It seems to me that each of us has our own set of stolpersteine. And each individual stumbling stone represents a repressed memory, something we would rather forget. Here’s one for that time we didn’t think before we spoke and really hurt somebody’s feelings. Here’s another for a time we didn’t think before we acted, and put ourselves in hot water. Up ahead, one for the time we abandoned a project we’d promised to finish, and left other people to clean up our mess. And just there, out of the corner of our eye, one that represents when we neglected a friend at a time of loss, though we always meant to pick up the phone and call.
Around the corner, we stumble over one that reminds us of when we criticized our child for failing to live up to our expectations when what she needed was encouragement to work through her own doubts. And barely two steps later, for the time when we snapped at our spouse because we simply came home in a bad mood. And on our own doorstep, we trip once more, this time over a reminder of the time we blamed somebody else for failing us, when, all along, it was we who owed them the apology – because, let’s face it, pointing out other people’s faults is a whole lot easier than acknowledging our own.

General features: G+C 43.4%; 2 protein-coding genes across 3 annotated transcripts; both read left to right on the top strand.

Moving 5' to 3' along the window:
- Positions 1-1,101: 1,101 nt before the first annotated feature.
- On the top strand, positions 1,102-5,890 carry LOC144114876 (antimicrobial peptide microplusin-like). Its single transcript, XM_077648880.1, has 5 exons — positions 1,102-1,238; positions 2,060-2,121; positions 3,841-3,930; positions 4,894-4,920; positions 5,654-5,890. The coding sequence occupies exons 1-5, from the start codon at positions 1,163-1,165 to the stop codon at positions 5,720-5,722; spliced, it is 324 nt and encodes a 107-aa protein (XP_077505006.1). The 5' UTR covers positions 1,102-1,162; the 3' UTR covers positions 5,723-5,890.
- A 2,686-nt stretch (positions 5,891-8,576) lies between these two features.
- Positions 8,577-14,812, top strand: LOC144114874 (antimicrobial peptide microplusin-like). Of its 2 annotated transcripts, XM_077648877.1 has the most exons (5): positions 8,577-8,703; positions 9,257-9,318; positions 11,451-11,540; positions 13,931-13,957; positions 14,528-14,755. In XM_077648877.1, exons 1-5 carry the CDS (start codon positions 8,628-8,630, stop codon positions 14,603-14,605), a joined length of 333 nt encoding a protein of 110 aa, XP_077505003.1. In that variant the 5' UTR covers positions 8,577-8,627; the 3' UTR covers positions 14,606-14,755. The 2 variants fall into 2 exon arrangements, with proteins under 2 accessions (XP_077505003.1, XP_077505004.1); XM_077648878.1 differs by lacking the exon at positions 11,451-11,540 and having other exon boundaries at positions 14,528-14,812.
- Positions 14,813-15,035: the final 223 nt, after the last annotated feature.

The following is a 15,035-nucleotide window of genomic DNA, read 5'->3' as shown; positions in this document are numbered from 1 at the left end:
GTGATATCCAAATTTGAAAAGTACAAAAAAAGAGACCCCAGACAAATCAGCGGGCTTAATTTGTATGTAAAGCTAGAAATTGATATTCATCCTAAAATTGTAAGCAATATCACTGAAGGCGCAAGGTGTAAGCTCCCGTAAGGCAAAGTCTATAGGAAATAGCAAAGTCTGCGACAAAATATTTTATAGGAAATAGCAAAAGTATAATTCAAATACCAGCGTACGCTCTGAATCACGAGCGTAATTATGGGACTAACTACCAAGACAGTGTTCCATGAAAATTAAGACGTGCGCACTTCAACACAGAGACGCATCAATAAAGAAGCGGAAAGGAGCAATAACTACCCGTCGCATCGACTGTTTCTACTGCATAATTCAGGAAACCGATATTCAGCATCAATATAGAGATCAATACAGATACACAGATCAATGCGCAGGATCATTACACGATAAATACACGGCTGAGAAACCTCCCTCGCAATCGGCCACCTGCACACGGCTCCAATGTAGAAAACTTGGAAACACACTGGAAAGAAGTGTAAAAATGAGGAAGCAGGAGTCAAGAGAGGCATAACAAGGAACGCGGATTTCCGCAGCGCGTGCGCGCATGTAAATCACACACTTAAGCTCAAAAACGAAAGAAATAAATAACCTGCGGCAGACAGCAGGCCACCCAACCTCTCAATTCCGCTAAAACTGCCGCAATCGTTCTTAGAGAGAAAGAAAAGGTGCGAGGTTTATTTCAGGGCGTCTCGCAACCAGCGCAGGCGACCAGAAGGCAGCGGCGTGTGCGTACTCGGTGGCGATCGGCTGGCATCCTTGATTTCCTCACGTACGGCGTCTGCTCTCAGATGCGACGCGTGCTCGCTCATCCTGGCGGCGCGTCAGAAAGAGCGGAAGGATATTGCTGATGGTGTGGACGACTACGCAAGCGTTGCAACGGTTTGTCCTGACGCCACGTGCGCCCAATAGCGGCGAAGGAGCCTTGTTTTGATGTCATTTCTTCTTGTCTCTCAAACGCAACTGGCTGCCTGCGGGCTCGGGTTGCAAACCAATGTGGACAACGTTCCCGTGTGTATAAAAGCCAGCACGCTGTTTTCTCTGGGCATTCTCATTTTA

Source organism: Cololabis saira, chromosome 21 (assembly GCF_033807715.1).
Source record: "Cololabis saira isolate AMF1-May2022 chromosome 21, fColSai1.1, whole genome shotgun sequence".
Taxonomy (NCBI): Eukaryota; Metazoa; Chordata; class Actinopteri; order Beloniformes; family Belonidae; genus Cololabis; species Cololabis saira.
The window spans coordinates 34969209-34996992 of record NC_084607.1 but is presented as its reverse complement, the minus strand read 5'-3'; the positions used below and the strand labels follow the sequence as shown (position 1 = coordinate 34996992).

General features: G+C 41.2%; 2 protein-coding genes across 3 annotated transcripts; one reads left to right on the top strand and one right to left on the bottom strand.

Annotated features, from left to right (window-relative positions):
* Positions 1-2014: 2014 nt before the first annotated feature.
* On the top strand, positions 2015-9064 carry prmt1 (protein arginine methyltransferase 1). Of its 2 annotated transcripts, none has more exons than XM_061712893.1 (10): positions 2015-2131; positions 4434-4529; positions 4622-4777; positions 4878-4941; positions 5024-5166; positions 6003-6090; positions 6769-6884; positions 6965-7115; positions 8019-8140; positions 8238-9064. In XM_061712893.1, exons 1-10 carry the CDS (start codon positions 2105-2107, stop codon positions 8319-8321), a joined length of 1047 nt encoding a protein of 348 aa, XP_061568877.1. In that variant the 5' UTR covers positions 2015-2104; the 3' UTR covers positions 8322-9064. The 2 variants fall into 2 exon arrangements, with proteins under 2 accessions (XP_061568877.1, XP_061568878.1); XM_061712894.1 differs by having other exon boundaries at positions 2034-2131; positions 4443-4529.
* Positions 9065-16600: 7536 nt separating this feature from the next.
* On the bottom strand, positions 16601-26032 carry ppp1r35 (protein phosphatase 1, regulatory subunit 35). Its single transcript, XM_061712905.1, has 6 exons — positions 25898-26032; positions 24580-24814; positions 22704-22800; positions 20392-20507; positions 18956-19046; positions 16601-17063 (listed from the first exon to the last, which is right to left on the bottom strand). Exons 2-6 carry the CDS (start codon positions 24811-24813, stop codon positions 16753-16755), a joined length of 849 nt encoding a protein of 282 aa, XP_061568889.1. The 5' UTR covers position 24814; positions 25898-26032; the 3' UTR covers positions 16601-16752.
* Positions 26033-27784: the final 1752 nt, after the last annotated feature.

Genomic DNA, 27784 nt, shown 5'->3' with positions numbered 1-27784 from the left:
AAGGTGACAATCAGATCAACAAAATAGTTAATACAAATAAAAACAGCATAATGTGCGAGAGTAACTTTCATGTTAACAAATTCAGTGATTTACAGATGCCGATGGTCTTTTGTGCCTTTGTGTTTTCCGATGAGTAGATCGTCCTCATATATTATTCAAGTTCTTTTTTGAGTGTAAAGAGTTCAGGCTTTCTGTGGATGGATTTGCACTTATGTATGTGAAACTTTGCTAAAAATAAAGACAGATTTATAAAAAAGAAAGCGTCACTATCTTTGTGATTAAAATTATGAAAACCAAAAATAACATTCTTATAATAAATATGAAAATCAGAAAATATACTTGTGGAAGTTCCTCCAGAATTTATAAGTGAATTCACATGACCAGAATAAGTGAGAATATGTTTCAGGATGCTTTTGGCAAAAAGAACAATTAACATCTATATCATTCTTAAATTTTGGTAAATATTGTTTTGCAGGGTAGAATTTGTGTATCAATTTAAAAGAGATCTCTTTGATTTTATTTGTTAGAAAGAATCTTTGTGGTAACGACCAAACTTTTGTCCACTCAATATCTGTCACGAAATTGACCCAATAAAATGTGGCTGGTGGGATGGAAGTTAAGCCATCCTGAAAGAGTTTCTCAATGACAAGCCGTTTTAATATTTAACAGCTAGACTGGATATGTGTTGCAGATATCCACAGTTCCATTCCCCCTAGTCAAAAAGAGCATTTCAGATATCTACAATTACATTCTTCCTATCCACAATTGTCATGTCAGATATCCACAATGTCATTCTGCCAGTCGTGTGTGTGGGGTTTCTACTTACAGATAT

I have this image that each of us hauled a big pile of stumbling stones on our backs, entering the sanctuary on this night of Kol Nidre. Our intention was to leave them here, thinking: “I’ll just rid myself of these memories and leave them for God to deal with.” And then we heard the words for which we were somehow, once again, unprepared: “For sins of man against God,” we were reminded, “the Day of Atonement atones. But for sins of one person against another, the Day of Atonement does not atone unless they have first made peace with one another.”